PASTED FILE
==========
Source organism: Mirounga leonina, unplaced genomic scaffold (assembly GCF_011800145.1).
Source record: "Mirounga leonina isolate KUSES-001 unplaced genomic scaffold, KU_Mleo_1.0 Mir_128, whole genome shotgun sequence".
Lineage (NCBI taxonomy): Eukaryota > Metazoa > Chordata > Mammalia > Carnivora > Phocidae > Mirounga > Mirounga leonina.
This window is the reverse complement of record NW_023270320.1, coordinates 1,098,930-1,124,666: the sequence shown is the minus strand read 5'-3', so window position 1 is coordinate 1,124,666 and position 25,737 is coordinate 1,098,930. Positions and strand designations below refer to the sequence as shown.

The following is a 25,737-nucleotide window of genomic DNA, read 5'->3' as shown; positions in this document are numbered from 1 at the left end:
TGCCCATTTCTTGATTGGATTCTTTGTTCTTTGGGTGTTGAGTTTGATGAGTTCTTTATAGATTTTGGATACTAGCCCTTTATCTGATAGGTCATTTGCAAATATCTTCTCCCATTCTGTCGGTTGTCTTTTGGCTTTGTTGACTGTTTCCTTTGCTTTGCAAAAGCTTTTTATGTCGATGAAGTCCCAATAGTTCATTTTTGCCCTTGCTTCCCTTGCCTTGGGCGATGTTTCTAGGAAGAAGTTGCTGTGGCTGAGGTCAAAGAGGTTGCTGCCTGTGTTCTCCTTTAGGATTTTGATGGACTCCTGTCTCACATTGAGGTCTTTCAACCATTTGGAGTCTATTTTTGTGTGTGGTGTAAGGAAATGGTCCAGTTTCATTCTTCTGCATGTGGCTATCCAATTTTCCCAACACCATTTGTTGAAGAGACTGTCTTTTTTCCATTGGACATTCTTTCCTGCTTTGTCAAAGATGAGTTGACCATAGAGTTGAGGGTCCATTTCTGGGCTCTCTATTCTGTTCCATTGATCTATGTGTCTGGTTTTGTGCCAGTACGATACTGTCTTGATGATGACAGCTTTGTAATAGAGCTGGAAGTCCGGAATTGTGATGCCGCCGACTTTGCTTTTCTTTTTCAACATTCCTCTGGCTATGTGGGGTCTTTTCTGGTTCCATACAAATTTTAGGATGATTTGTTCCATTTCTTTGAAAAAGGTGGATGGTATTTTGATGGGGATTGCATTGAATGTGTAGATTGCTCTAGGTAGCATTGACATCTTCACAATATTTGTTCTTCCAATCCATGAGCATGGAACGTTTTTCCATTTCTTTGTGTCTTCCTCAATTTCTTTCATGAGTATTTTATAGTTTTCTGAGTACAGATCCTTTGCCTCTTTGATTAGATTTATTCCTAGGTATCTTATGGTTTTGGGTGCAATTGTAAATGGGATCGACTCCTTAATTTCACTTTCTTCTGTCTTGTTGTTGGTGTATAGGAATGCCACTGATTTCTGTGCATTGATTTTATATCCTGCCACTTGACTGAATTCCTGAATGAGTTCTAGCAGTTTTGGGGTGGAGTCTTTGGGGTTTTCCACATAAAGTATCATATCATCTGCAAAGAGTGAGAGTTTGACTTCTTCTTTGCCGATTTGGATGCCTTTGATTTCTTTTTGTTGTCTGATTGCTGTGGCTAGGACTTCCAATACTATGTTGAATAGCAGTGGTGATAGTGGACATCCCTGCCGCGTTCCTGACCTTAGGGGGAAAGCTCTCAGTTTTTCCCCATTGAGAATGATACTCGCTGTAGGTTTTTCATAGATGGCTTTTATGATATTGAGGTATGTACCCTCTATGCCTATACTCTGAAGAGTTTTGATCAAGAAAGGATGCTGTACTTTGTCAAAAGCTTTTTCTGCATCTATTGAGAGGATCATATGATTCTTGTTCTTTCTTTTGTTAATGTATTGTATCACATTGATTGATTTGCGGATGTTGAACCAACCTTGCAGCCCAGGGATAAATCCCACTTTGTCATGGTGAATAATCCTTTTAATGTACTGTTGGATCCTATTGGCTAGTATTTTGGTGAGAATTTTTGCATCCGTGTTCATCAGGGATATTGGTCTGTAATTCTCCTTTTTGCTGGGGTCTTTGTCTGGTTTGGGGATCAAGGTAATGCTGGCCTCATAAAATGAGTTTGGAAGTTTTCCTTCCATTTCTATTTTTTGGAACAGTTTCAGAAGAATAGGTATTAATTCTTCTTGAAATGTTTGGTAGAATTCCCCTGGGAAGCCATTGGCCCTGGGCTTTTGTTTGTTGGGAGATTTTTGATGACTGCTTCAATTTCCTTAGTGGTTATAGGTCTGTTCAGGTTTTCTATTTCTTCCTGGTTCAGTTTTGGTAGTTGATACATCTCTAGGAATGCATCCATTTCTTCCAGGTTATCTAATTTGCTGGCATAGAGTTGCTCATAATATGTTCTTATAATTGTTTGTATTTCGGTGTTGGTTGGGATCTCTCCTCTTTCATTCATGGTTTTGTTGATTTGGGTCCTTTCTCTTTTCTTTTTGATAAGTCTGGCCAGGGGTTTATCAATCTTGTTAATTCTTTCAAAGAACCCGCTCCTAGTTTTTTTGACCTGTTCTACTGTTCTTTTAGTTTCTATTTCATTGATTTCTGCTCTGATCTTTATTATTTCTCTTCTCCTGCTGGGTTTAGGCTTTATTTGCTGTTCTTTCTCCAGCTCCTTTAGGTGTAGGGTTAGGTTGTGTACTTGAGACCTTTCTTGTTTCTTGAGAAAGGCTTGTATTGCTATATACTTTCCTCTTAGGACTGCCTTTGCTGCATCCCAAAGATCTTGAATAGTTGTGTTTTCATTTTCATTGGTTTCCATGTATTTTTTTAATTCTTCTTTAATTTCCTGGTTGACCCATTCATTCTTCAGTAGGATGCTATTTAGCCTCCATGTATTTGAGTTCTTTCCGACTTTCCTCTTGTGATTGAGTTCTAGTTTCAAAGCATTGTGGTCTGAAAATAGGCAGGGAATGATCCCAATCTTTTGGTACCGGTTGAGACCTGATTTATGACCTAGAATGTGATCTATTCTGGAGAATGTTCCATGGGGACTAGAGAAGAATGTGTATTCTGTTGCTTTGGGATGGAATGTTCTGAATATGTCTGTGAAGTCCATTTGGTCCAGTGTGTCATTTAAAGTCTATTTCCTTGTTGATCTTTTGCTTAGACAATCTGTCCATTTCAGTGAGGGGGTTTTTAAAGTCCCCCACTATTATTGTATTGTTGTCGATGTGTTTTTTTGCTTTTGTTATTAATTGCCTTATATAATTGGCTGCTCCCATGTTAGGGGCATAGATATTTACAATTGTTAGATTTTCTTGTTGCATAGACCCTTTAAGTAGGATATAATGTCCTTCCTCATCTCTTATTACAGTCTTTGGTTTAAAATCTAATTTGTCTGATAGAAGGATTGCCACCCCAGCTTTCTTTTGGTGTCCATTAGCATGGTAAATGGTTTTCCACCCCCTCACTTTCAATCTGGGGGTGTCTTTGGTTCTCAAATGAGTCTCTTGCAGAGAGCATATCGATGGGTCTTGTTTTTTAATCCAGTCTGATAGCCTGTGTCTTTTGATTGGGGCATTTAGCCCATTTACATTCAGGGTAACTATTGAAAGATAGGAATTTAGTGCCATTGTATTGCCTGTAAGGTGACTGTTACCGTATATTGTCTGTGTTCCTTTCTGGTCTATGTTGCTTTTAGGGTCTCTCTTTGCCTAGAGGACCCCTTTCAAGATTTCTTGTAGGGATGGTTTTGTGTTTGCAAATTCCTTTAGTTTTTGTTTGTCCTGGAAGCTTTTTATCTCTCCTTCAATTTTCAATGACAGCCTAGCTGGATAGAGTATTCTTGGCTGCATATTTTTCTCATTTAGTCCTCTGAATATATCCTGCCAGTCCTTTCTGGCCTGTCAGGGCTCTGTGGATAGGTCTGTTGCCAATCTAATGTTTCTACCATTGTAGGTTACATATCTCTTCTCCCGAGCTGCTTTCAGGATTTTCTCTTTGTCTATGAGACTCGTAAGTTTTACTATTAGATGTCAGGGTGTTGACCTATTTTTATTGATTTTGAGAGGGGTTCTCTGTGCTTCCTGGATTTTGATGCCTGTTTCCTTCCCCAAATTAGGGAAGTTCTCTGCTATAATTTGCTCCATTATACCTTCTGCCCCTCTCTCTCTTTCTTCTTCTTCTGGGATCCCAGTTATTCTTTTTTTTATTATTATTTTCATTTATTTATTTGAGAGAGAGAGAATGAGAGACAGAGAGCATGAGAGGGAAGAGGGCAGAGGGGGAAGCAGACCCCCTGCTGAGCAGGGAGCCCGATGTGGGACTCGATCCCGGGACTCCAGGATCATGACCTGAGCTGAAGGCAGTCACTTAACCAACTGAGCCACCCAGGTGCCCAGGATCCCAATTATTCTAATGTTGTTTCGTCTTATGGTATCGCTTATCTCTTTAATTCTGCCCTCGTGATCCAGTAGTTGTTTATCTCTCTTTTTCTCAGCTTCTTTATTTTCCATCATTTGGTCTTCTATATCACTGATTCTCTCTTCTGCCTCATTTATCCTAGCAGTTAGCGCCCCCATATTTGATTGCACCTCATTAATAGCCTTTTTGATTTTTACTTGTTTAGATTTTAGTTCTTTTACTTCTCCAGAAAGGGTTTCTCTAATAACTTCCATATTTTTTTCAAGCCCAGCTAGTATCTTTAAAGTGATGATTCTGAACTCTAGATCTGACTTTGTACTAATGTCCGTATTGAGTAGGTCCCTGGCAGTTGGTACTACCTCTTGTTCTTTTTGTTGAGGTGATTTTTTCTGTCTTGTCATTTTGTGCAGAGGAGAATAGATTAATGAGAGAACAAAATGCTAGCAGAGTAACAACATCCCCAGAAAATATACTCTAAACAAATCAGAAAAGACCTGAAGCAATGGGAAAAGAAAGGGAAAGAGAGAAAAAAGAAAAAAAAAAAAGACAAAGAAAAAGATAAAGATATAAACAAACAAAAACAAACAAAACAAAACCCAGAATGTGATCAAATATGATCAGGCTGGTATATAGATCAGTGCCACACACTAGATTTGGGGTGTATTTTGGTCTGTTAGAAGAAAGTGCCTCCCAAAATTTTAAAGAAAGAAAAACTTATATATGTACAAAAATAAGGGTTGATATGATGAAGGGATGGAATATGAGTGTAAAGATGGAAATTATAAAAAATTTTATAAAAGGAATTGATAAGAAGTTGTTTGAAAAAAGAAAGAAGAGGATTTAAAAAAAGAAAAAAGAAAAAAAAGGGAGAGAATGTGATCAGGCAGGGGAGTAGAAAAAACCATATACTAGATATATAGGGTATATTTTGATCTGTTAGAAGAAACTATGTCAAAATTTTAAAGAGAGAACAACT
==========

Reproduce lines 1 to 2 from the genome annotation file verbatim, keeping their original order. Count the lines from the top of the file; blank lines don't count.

Source organism: Mirounga leonina, unplaced genomic scaffold (assembly GCF_011800145.1).
Source record: "Mirounga leonina isolate KUSES-001 unplaced genomic scaffold, KU_Mleo_1.0 Mir_128, whole genome shotgun sequence".